A life on the streets in west Philadelphia is a life of struggle, crime and for some, death. Without a direction toward the future academically, a young boy growing up in what many would call the hood looked for a way out a life to nowhere.
Kareem Rosser, a son to a single mother and brother to three changed his fate with the support of a horse and mallet. At the age of eight, Rosser followed in the footsteps of his two older brothers working at non-profit barn for a chance to ride.
“I had no idea what was going to get me out of that situation,” Rosser said. “Once I started to ride, it became a way for me to stay off the streets.”
Rosser joined a club called “Work To Ride,” the only African-American inner city polo team in the country. A sport played by kings, celebrities and royalty was represented by young aspiring boys who wanted a chance to do something better.
“Obviously he did not start with a whole lot when he started playing,” CSU Polo President Ryan Hattara said. “When you want to get into polo, you often follow in the footsteps of your parents who had horses and grew up in that lifestyle, Kareem did not have that.”
Without ideal conditions to play, Rosser and his teammates made the most of it.
“All I did growing up was go to school and go to the stable; I loved it,” Rosser said. “The ability to play for 11 years was a privilege, and without it, I do not know what my life would look like now.”
To play on the stables team, everyone went through an interview process in order to determine if they had enough time to commit as well as if their grades were up to shape. Without having to spend any money on equipment or his own horse, Rosser had it all except for his academics.
“It was funny because when I first started the program, I was an F student,” Rosser said. “To stay on the team I needed to change and it just clicked. I learned how to study in classes and I ended up graduating high school with a 3.9 GPA.”
Before Rosser graduated high school, he, along side his younger brother and friend from down the street, went on to compete in the high school national championships. In a 24-17 victory, the Word to Ride program became the first all African-American team to win on the national level. It was not until high school that Rosser knew we wanted to continue playing polo at the collegiate level.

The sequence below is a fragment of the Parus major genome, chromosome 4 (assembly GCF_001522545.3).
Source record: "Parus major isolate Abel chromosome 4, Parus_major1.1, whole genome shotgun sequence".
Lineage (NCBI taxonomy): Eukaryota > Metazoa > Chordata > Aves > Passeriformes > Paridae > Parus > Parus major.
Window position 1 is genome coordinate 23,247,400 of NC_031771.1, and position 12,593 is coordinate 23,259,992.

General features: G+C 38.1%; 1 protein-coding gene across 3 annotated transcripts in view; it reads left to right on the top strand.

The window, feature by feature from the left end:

While a chance to play at Cornell slipped away, Rosser never gave up. He went and played for one year at an upstate New York junior college.
“I knew that If I did not get into Cornell, I wanted to get far away from Philadelphia. I heard a lot of things about Colorado State University and the polo team, so one day I just packed my bags and left,” he said.
In his first year at CSU, Rosser made the varsity team that went on to compete at nationals. With the loss of two seniors at the start of the 2013-14 season in fall, Rosser led the Rams this year as player one. The offensive force of Rosser came to a close in a loss to Texas A&M at regionals last weekend.
“This year in particular he has taken on a leadership role,” Hattara said.”It’s comforting to have him on the field. He doesn’t take a lot of things for granted and it’s kind of a breath of fresh air compared to a lot of people that do not appreciate how good they have it.”
With several strikes against Rosser from a young age, he has taken a sport meant for the rich, famous and royal to a point of national recognition. He has changed his stars in high school, college and heading into the professional role as a economics major.
“I am not ruling out professional polo, but it is really hard to get into,” Rosser said. “I have a bright future ahead of me and I am excited to make a future for myself outside of an arena.”
Rosser’s story has also been told by 60 Minutes, CBS News and ABC.
Collegian Assistant Sports Editor Haleigh Hamblin can be reached at firstname.lastname@example.org and on twitter @haleighhamblin.